South Indian State of Kerala To Use Blockchain Tech In Food Supply, DistributionJune 18, 2018 7:27 pm
Local news outlet Business Standard reported the government of the South Indian state of Kerala will use blockchain for food supply and distribution in a project that will be headed by Keralan think-tank the Development and Innovative Strategic Council (K-DISC).
The project will use both blockchain and the Internet of Things (IoT) technology, the report said, in an attempt to make the state’s supply network for dairy products, vegetables and fish more efficient.
The Business Standard report, quoted by CoinTelegraph, says K-DISC Chairman KM Abraham explained each component of the supply network would have a separate ID number, through which its source, production, quality, and distribution could be monitored on a blockchain.
In addition, the report said, the state will reportedly use blockchain for its crop insurance scheme, ensuring the tamper-proof and efficient processing and settlement of claims for farmers suffering crop losses. Immutable data on the blockchain can help to judge whether the crop loss was caused by natural causes or other factors CoinTelegraph reported, and the technology can further serve to resolve disputes between insurance companies and beneficiaries, eliminating the need for third-party representatives.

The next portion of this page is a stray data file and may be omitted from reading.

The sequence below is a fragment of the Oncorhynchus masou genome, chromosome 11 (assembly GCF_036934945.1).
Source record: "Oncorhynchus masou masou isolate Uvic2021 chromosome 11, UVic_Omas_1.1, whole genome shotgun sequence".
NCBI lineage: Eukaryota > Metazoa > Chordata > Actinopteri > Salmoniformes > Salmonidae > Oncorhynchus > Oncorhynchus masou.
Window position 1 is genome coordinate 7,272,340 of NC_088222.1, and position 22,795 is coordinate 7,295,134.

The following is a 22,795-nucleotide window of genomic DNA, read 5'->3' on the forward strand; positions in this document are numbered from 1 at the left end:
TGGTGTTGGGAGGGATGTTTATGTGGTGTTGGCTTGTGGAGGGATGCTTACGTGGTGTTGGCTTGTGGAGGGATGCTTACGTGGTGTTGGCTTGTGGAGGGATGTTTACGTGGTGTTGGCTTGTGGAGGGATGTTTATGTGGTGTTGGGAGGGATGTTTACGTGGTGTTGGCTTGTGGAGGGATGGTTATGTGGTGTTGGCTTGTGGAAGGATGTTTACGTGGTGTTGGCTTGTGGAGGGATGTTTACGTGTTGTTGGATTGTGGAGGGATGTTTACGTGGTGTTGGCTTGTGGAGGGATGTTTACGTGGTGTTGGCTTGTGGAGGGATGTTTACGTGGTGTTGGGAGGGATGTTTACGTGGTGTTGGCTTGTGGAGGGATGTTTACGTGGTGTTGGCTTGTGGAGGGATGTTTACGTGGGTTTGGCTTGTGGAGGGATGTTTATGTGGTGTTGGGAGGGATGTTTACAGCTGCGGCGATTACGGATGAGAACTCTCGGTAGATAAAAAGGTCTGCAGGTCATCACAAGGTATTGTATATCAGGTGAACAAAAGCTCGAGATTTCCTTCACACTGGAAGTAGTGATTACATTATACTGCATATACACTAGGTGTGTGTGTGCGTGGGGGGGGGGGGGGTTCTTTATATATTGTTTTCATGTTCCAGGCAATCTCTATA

K-DISC becomes the second group to use blockchain for its live food business, the report said. In April, U.S. retail giant Walmart announced it was ready to use blockchain in its live food business. Joining with with IBM, Walmart developed a system which it says will reduce food waste, as well as improve contamination management and transparency.
Also, Microsoft revealed a new partnership last week to develop its own blockchain-based product tracking platform to secure traceability and visibility across the supply chain.
In addition, the Rotterdam Port Authority revealed it was co-developing its own blockchain system, which, similarly to K-DISC, uses a tagging system in order to gain immediate insight into the conditions of incoming cargo, CoinTelegraph said.
– WN.com, Jack Durschlag